GVA and seven Geneva-based partners signed an agreement with the Swiss Confederation, under the aegis of the Energy Agency for the Economy (AEnEC). This allows the airport to pool the definition of appropriate measures to reduce the consumption of fossil energies.

GVA and seven Geneva-based partners signed an agreement with the Swiss Confederation, under the aegis of the Energy Agency for the Economy (AEnEC). This allows the airport to pool the definition of appropriate measures to reduce the consumption of fossil energies.

Energy efficiency

GVA was one of more than 300 airports to sign up to the industry Declaration on climate change at the ATAG Aviation & Environment Summit. “Energy efficient operations are implemented with regard to ground operations and airport infrastructure management. With this aim, GVA and seven Geneva-based partners signed an agreement with the Swiss Confederation, under the aegis of the Energy Agency for the Economy (AEnEC). This allows us to pool the definition of appropriate measures to reduce the consumption of fossil energies,” said Mounier.

The airport is being notably proactive in reducing its overall energy footprint, with efficient insulation of new buildings and updating of equipment with more efficient replacements. An energy concept, planned for 2009, will give a long-term vision to the changing energy requirements of the airport’s buildings. It will target greater restraint in the use of energy and better integration of renewable energy sources for the heating or cooling of buildings.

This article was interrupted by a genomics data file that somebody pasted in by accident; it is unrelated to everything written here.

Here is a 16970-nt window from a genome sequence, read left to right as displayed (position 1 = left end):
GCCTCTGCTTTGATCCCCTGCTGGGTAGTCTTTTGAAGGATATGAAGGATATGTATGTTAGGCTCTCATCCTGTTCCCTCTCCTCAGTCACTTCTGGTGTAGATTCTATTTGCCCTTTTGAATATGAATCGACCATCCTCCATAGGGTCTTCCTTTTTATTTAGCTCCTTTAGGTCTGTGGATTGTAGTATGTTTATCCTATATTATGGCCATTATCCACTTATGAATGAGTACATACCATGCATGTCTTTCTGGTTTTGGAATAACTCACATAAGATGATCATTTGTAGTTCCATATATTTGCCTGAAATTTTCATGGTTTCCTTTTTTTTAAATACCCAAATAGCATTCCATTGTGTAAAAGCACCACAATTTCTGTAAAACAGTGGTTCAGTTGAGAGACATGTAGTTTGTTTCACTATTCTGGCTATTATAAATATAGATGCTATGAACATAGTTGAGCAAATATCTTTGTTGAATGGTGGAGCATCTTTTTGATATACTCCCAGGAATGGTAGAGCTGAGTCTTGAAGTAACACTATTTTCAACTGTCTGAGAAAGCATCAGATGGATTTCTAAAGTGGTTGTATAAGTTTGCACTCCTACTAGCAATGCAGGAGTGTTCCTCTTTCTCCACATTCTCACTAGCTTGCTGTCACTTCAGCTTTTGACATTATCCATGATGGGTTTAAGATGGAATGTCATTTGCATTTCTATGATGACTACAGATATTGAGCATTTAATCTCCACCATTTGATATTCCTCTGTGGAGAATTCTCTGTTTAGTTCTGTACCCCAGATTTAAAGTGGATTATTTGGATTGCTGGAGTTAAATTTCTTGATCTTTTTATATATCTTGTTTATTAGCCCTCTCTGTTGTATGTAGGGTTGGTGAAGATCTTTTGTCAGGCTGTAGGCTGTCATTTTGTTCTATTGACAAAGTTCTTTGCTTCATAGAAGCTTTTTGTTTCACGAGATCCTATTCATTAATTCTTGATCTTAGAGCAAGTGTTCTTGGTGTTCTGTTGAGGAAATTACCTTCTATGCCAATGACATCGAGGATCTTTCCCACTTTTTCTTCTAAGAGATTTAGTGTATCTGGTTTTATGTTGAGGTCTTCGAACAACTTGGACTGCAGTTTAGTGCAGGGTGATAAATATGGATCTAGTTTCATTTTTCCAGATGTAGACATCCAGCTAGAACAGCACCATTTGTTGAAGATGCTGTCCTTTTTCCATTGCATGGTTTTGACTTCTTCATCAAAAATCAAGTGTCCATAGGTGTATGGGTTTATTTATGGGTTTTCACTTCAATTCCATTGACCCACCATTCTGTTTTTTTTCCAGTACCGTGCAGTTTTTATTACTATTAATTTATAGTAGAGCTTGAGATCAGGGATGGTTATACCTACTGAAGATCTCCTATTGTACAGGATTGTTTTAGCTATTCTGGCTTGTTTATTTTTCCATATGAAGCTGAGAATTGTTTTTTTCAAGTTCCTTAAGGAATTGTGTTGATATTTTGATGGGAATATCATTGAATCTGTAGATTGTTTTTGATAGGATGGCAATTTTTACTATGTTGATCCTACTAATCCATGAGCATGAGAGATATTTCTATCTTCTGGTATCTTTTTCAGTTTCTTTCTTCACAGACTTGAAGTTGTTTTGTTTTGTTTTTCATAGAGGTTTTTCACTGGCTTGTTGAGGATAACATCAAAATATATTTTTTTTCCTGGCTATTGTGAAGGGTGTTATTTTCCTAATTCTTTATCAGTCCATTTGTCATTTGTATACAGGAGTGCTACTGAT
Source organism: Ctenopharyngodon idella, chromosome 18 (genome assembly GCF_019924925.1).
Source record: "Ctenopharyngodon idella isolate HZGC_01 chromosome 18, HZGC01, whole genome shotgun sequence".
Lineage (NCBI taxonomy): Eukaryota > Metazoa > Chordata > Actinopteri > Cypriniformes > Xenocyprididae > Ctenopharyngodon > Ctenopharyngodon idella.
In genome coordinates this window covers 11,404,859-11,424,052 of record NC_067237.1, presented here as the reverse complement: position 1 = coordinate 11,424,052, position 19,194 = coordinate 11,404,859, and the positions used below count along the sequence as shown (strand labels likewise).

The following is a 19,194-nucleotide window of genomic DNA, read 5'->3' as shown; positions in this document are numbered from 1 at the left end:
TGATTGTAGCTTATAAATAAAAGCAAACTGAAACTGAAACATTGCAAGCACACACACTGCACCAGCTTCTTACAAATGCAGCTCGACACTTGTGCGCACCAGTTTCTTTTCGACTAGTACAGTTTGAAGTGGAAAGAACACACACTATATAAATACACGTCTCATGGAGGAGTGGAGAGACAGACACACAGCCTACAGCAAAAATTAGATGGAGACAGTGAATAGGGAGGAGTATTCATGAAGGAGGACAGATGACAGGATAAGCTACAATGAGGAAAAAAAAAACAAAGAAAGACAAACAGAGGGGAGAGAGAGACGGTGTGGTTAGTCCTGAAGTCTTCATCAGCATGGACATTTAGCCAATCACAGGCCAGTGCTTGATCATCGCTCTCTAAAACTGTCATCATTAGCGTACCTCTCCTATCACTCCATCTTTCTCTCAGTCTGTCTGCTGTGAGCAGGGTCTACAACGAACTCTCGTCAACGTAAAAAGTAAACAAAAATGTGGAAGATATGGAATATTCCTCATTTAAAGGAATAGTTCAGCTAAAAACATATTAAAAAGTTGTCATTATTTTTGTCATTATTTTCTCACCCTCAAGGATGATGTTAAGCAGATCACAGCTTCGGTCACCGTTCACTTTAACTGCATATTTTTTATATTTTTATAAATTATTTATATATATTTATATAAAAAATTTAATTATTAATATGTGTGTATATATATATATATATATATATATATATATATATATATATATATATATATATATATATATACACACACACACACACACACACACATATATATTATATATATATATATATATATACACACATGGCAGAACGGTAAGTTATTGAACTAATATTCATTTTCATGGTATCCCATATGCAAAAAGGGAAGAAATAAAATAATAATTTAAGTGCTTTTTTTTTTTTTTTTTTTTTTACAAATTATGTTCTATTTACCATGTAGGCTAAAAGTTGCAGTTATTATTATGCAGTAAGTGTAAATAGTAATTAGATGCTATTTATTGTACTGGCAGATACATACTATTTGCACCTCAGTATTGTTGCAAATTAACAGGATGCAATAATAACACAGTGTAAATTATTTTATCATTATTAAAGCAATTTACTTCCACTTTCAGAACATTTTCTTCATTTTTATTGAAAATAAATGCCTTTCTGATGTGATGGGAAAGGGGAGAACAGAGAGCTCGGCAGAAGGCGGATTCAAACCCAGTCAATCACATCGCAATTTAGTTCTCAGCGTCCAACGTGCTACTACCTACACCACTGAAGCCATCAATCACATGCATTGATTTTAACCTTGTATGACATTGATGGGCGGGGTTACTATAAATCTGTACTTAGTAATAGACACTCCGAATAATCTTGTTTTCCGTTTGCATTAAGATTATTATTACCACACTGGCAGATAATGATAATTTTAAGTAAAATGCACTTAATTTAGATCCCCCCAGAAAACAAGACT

Mounier welcomed the resolution agreed at the ACI EUROPE Annual Assembly in June, under which Europe’s airports have committed to reduce carbon emissions with the ultimate goal of becoming carbon neutral. He believes European-wide plans are needed, particular in order to define application parameters and evaluation standards.

GVA’s efforts in reducing carbon emissions are focused on the reduction of energy consumption. This is achieved by improving building efficiency and furniture. The airport recognises the need for less reliance on fossil fuels and aims to address this with a focus on electricity consumption. Fixed ground power supply systems, providing a direct supply of electricity and preconditioned air to parked aircraft, have been progressively installed since 2004. They have resulted in an annual emissions saving of more than 20,000 tonnes of carbon dioxide.

“The potential for reduced energy consumption on the part of tenants and holders of concessions of airport premises was analysed in 2007. Users will be encouraged to take steps to reduce their consumption by bearing the real cost of energy according to the ‘consumer pays’ principle as of 2009. The possibility to buy certified renewable electricity is offered to all airport partners,” said Mounier.